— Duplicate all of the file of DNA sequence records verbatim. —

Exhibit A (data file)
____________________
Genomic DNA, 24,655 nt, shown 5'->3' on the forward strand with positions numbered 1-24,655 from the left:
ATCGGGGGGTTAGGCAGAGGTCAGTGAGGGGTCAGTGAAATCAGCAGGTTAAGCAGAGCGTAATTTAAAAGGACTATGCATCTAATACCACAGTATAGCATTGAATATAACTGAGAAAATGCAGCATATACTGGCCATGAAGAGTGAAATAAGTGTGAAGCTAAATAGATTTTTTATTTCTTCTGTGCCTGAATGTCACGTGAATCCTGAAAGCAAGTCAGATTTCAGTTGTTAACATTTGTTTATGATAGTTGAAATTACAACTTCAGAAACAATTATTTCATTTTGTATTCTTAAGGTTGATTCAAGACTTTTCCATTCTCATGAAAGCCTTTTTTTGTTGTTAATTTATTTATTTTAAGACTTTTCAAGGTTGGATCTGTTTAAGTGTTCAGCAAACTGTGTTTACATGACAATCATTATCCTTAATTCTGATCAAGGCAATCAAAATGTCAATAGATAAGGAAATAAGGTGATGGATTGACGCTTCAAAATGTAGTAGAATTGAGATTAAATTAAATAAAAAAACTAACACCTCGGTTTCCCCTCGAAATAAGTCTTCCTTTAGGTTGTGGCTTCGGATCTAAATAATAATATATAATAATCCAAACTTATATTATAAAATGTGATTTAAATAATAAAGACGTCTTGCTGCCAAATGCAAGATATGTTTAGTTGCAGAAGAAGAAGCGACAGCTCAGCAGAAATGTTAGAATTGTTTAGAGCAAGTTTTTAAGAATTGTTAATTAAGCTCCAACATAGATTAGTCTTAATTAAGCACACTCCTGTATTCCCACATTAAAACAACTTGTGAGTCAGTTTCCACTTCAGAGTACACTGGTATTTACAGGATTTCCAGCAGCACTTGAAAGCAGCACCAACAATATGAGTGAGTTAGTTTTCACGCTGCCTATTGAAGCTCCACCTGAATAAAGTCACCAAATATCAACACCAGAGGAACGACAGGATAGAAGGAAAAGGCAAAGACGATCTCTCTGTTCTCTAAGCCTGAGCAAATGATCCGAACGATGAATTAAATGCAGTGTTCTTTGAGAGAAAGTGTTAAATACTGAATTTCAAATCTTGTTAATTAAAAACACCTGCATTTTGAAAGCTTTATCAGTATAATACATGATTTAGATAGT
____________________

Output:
Genomic DNA, 24,655 nt, shown 5'->3' on the forward strand with positions numbered 1-24,655 from the left:
ATCGGGGGGTTAGGCAGAGGTCAGTGAGGGGTCAGTGAAATCAGCAGGTTAAGCAGAGCGTAATTTAAAAGGACTATGCATCTAATACCACAGTATAGCATTGAATATAACTGAGAAAATGCAGCATATACTGGCCATGAAGAGTGAAATAAGTGTGAAGCTAAATAGATTTTTTATTTCTTCTGTGCCTGAATGTCACGTGAATCCTGAAAGCAAGTCAGATTTCAGTTGTTAACATTTGTTTATGATAGTTGAAATTACAACTTCAGAAACAATTATTTCATTTTGTATTCTTAAGGTTGATTCAAGACTTTTCCATTCTCATGAAAGCCTTTTTTTGTTGTTAATTTATTTATTTTAAGACTTTTCAAGGTTGGATCTGTTTAAGTGTTCAGCAAACTGTGTTTACATGACAATCATTATCCTTAATTCTGATCAAGGCAATCAAAATGTCAATAGATAAGGAAATAAGGTGATGGATTGACGCTTCAAAATGTAGTAGAATTGAGATTAAATTAAATAAAAAAACTAACACCTCGGTTTCCCCTCGAAATAAGTCTTCCTTTAGGTTGTGGCTTCGGATCTAAATAATAATATATAATAATCCAAACTTATATTATAAAATGTGATTTAAATAATAAAGACGTCTTGCTGCCAAATGCAAGATATGTTTAGTTGCAGAAGAAGAAGCGACAGCTCAGCAGAAATGTTAGAATTGTTTAGAGCAAGTTTTTAAGAATTGTTAATTAAGCTCCAACATAGATTAGTCTTAATTAAGCACACTCCTGTATTCCCACATTAAAACAACTTGTGAGTCAGTTTCCACTTCAGAGTACACTGGTATTTACAGGATTTCCAGCAGCACTTGAAAGCAGCACCAACAATATGAGTGAGTTAGTTTTCACGCTGCCTATTGAAGCTCCACCTGAATAAAGTCACCAAATATCAACACCAGAGGAACGACAGGATAGAAGGAAAAGGCAAAGACGATCTCTCTGTTCTCTAAGCCTGAGCAAATGATCCGAACGATGAATTAAATGCAGTGTTCTTTGAGAGAAAGTGTTAAATACTGAATTTCAAATCTTGTTAATTAAAAACACCTGCATTTTGAAAGCTTTATCAGTATAATACATGATTTAGATAGT